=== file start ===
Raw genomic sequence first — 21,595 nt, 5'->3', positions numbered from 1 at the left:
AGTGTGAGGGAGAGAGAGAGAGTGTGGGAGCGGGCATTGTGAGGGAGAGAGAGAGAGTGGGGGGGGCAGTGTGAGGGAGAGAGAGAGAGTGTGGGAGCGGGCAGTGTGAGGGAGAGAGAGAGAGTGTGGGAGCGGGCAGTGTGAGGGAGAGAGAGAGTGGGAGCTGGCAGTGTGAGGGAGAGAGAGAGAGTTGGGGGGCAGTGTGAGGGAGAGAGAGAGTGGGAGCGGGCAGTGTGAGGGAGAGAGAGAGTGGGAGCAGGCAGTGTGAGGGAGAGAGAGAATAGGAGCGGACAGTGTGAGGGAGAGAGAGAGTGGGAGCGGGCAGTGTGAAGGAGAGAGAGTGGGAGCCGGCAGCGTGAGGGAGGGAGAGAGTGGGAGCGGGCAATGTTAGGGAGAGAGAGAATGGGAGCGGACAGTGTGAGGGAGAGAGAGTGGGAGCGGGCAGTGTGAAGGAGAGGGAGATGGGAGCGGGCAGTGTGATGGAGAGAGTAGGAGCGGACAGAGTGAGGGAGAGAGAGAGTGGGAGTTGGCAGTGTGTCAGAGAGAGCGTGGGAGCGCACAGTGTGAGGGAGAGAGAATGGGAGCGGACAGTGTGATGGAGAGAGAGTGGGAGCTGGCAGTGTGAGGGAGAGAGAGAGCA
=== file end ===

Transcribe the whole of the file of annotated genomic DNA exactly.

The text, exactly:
Raw genomic sequence first — 21,595 nt, 5'->3', positions numbered from 1 at the left:
AGTGTGAGGGAGAGAGAGAGAGTGTGGGAGCGGGCATTGTGAGGGAGAGAGAGAGAGTGGGGGGGGCAGTGTGAGGGAGAGAGAGAGAGTGTGGGAGCGGGCAGTGTGAGGGAGAGAGAGAGAGTGTGGGAGCGGGCAGTGTGAGGGAGAGAGAGAGTGGGAGCTGGCAGTGTGAGGGAGAGAGAGAGAGTTGGGGGGCAGTGTGAGGGAGAGAGAGAGTGGGAGCGGGCAGTGTGAGGGAGAGAGAGAGTGGGAGCAGGCAGTGTGAGGGAGAGAGAGAATAGGAGCGGACAGTGTGAGGGAGAGAGAGAGTGGGAGCGGGCAGTGTGAAGGAGAGAGAGTGGGAGCCGGCAGCGTGAGGGAGGGAGAGAGTGGGAGCGGGCAATGTTAGGGAGAGAGAGAATGGGAGCGGACAGTGTGAGGGAGAGAGAGTGGGAGCGGGCAGTGTGAAGGAGAGGGAGATGGGAGCGGGCAGTGTGATGGAGAGAGTAGGAGCGGACAGAGTGAGGGAGAGAGAGAGTGGGAGTTGGCAGTGTGTCAGAGAGAGCGTGGGAGCGCACAGTGTGAGGGAGAGAGAATGGGAGCGGACAGTGTGATGGAGAGAGAGTGGGAGCTGGCAGTGTGAGGGAGAGAGAGAGCA